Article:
Monday, May 2, 2011

Really, blue???

Can't say I am thrilled with this election. To say my candidate did not win, is an understatement.


I did experience some character growth today as I participated in a PD day! I got to learn about FIRO - Element B personality testing and it really was quite intriguing. I will have to sit and ruminate about this one for a bit, let the ideas percolate before I go out on a limb and make sweeping comments. (thank you Wikipedia for the following):

Fundamental Interpersonal Relations Orientation (FIRO) is a theory of interpersonal relations, introduced by William Schutz in 1958. This theory mainly explains the interpersonal underworld of a small group. The theory is based on the belief that when people get together in a group, there are three main interpersonal needs they are looking to obtain - affection/openness, control and inclusion. Schutz developed a measuring instrument that contains six scales of nine-item questions that he called FIRO-B. This technique was created to measure or control how group members feel when it comes to inclusion, control, and affection/openness or to be able to get feedback from people in a group.

Human nature is that everyone feels insecure, incompetent, unlikeable, out of sorts, etc at some point. This test helps measure what your triggers are buried within Inclusion, Control, and Openness by looking at what you "want" and what you "do". My biggest disconnect was in the realm of "inclusion" and it got me thinking - what are some of my fears - of course I want to be liked, and I like to feel a part of things, but is this perception or perceived need holding me back, and if so, how do I change my story? Now this is the interesting part - someone in our group relayed a story that was familiar to me - the desire for inclusion and also having moved around a lot growing up, and a need to overplan themselves, and once one goal has been achieved, to push on towards the next one, always seeking.

Damn, that sounded a bit familiar, I can truly thank my hubby for helping me calm a bit of that down - learning how to enjoy a moment rather than several moments back to back to back to back, running between them all at a frenzied pace. It got me thinking in a different way about the impact of moving around so much when I was young, what I am choosing for my kids, and now, how I choose to integrate that experience for the here and now. It is crazy that this instability growing up, always been the new kid, never growing up with one set of peers created both a person whom is friendly, open and outgoing, but also someone who wants to be included, and doesn't want to feel left out - buried need from being the new kid? It is an interesting thought to toy with and blast away, since that drama is years in the past and now in my own control. I look back 10 years ago, and I enjoyed making all the plans, and throwing parties and making things happen, and through this lens, I see that it was a way to make sure that I was included. I think I have moved away from this need for inclusion - now I wonder how much of it is situational and how much is habitual.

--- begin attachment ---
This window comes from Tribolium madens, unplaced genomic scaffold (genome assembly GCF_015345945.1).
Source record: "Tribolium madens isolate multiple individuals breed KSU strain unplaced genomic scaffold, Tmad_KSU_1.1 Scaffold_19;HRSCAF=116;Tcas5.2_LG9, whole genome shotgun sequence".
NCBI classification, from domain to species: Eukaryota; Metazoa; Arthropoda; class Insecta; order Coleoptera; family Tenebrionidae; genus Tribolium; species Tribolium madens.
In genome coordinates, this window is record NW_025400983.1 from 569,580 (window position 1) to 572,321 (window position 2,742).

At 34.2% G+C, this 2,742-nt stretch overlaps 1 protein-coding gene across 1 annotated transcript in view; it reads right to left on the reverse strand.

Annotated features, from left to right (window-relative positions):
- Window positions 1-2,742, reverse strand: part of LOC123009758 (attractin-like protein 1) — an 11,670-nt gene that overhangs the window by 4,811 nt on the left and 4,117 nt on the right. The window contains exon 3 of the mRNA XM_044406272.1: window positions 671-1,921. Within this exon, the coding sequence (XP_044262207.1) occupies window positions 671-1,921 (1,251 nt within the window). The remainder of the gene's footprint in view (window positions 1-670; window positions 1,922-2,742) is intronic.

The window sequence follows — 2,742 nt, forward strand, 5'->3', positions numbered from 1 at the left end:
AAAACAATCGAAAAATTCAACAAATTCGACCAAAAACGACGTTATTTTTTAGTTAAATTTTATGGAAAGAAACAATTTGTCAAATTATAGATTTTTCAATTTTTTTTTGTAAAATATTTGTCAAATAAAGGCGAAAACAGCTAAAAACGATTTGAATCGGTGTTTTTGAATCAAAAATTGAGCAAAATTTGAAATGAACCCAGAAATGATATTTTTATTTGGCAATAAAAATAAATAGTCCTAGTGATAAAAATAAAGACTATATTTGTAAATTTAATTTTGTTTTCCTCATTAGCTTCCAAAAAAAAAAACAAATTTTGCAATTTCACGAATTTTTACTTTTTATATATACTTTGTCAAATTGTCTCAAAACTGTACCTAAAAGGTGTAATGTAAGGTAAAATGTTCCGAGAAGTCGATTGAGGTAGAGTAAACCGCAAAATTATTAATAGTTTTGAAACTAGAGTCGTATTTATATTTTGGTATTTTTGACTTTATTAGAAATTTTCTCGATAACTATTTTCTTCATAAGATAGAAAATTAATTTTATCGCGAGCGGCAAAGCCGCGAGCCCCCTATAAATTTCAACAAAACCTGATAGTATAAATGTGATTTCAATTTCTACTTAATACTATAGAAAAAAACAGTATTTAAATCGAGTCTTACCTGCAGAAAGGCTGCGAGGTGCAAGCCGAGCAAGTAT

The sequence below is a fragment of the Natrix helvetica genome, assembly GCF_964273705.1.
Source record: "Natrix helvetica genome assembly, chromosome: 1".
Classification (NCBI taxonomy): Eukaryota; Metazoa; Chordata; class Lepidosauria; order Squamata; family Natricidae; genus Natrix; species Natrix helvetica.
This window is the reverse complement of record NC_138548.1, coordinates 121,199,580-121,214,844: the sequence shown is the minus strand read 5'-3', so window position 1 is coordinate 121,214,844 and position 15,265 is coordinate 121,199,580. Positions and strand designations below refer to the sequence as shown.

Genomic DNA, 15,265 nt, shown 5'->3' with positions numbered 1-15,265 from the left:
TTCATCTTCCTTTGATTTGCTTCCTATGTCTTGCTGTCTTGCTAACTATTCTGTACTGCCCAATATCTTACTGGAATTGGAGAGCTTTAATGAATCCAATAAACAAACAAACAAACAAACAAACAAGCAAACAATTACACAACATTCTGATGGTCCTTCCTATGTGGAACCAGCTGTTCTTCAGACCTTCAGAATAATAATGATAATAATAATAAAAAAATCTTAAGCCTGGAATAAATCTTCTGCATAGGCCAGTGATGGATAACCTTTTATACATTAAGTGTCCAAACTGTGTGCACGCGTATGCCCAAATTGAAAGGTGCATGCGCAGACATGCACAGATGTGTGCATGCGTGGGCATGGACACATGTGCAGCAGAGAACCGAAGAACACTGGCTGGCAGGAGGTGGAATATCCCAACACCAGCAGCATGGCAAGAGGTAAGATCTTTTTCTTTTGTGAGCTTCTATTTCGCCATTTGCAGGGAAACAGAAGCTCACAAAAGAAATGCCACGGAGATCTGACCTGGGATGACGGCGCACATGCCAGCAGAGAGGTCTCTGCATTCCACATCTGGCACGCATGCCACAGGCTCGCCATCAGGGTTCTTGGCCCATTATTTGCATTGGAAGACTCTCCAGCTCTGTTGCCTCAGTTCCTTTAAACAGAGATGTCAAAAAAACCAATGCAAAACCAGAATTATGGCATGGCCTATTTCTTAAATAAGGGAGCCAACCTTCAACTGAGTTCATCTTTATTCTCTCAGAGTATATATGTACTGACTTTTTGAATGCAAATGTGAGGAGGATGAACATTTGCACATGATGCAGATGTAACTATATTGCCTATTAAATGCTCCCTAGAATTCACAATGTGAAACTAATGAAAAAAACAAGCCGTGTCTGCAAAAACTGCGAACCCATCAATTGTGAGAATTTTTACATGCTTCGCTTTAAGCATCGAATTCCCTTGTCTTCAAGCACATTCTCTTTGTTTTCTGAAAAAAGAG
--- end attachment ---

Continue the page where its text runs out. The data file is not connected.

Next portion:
Well worth the session - and timely. It would be interesting to do this one again in a few years when the kids are older and I am further along the dual track of motherhood and career.

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